Today’s marriage equality ruling was historic. Judge Young’s ruling means that Indiana joins twenty other states where same-sex marriage is legal. State courts or US District Courts in another seven states have ruled that bans on same-sex marriage are unconstitutional but appeals remain pending. All of this happened on the same day that the 10th Circuit Court of Appeals struck down Utah’s ban, making it the first US Appeals Court to strike down a same-sex marriage ban. Bans are currently being challenged in each state. It is only a matter of time before the issue once again ends up before the Supreme Court.
Yet news of these rulings often fails to humanize the story. South Bend Voice interviewed three separate openly gay or trans individuals in the South Bend region. The emotions expressed ranged from relief to ecstasy. A common thread was a disbelief that this could happen in culturally conservative, Republican-leaning Indiana, even in 2014.
Fernando Sanchez is a 23 year-old Goshen resident who has been in a relationship with his boyfriend for almost two years. They met at the now-closed gay bar, Truman’s, a long-time Mishawaka night club in the 100 Center shopping plaza. The couple expects to get married in 2015.
Fernando, who often goes simply as Fer, expressed doubt when he first heard the news.
“My first reaction was ‘no way!’ I couldn’t believe it. I thought Indiana would be one of the last states to legalize same-sex marriage,” he told me. “I still can’t believe it.”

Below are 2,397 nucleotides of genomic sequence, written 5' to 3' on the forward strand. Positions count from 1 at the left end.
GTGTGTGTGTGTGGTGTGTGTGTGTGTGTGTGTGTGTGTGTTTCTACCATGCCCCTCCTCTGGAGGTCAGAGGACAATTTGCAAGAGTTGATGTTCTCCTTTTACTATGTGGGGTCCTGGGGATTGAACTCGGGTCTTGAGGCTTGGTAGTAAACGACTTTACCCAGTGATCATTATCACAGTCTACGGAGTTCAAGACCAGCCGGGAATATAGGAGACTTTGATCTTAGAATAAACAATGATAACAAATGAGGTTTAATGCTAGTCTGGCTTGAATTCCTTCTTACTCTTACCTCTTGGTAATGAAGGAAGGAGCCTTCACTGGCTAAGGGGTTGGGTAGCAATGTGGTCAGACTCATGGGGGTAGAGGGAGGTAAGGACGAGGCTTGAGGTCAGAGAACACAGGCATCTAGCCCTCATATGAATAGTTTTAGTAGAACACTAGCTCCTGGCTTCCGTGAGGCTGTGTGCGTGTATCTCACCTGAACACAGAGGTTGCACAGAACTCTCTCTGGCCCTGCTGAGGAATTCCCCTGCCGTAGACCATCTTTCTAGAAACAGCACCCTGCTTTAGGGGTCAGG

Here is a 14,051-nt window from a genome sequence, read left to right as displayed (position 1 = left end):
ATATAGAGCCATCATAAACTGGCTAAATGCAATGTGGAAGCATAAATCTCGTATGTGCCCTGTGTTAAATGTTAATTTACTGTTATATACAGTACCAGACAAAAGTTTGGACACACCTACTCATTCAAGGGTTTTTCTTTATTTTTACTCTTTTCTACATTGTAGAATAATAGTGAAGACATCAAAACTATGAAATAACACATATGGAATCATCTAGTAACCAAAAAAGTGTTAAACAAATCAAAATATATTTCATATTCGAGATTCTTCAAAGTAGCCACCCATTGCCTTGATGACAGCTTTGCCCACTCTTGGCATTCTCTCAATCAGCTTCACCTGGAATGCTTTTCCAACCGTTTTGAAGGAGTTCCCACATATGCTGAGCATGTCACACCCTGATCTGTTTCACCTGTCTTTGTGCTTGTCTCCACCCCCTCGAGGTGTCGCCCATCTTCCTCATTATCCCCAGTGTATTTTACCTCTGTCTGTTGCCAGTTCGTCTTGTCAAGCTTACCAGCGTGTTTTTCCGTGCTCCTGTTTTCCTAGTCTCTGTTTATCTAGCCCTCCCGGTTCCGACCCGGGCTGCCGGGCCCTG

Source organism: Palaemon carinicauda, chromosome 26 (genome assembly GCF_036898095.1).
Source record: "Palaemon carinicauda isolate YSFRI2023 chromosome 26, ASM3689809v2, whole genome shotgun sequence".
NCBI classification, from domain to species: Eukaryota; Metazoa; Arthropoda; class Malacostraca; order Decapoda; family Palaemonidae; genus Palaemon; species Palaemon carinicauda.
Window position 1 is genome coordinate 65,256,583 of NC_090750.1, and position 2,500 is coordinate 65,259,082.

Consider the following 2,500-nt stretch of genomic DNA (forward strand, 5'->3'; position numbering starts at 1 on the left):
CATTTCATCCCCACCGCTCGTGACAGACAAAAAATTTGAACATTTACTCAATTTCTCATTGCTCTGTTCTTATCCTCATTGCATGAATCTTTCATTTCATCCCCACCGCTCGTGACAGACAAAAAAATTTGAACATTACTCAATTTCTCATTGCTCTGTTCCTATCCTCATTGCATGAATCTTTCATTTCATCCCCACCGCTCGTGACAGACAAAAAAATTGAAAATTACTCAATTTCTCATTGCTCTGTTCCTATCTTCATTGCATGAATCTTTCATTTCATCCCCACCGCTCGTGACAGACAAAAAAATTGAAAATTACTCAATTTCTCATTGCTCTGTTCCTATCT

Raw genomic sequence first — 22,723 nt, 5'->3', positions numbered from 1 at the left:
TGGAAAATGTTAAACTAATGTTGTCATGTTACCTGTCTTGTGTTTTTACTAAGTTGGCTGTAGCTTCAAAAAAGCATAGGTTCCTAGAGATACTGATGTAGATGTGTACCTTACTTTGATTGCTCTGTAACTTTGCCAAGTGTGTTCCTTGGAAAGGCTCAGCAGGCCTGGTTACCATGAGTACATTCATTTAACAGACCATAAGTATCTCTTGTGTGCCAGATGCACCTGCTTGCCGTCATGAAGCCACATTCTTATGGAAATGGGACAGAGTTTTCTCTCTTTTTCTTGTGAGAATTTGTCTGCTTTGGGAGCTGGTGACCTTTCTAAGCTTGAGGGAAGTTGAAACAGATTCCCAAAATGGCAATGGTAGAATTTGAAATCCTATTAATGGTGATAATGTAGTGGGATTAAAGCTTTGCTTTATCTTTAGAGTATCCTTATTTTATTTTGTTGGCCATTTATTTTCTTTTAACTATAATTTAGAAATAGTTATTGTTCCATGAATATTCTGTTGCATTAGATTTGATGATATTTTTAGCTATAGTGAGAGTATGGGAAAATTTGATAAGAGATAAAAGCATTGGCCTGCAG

Fernando learned about it while at the gym. He was using the treadmill and stopped running to check his Facebook notifications, which were “going crazy” from friends sending messages about the ruling.
“This is happiness not just for me but I’m very happy for all of us. It’s about time,” he continued. “We are just like everyone else. We deserve the same rights as heterosexual couples.”
South Bend resident Tyler Zimmerman, 29, was on lunch today when he heard the news. He first thought that it was merely a prank.
“Finally!” he said when I asked him what his first reaction was to the ruling.
On a personal level, it meant much more to Tyler.
“It means love is winning. In a world where people use religion to cover hate; and without ‘religion’ there’s no argument on homosexuality!”
Bobbie Lopez also heard about the ruling through social media, seeing it on Facebook’s newsfeed. Bobbie, a 26 year-old Riley High School graduate, identifies as trans.
“It’s about damn time,” she said.
Bobbie has been in a committed relationship for eight years. The ruling means that the couple will not have to cross state lines to exchange their vows. Another concern was her identity as trans.
“It means I won’t be obligated to follow strict guidelines under the government and be obligated to undergo sexual reassignment surgery simply to get married.”
The initial relief was followed with “a feeling of gratification that Indiana has followed suit in the progression of equality in our nation. I know there are a lot of GLBT couples who have started families, and created lives with one another in our area, and there are those who wish to start families. Now they have that opportunity to take everything to the next level. This day is for them.”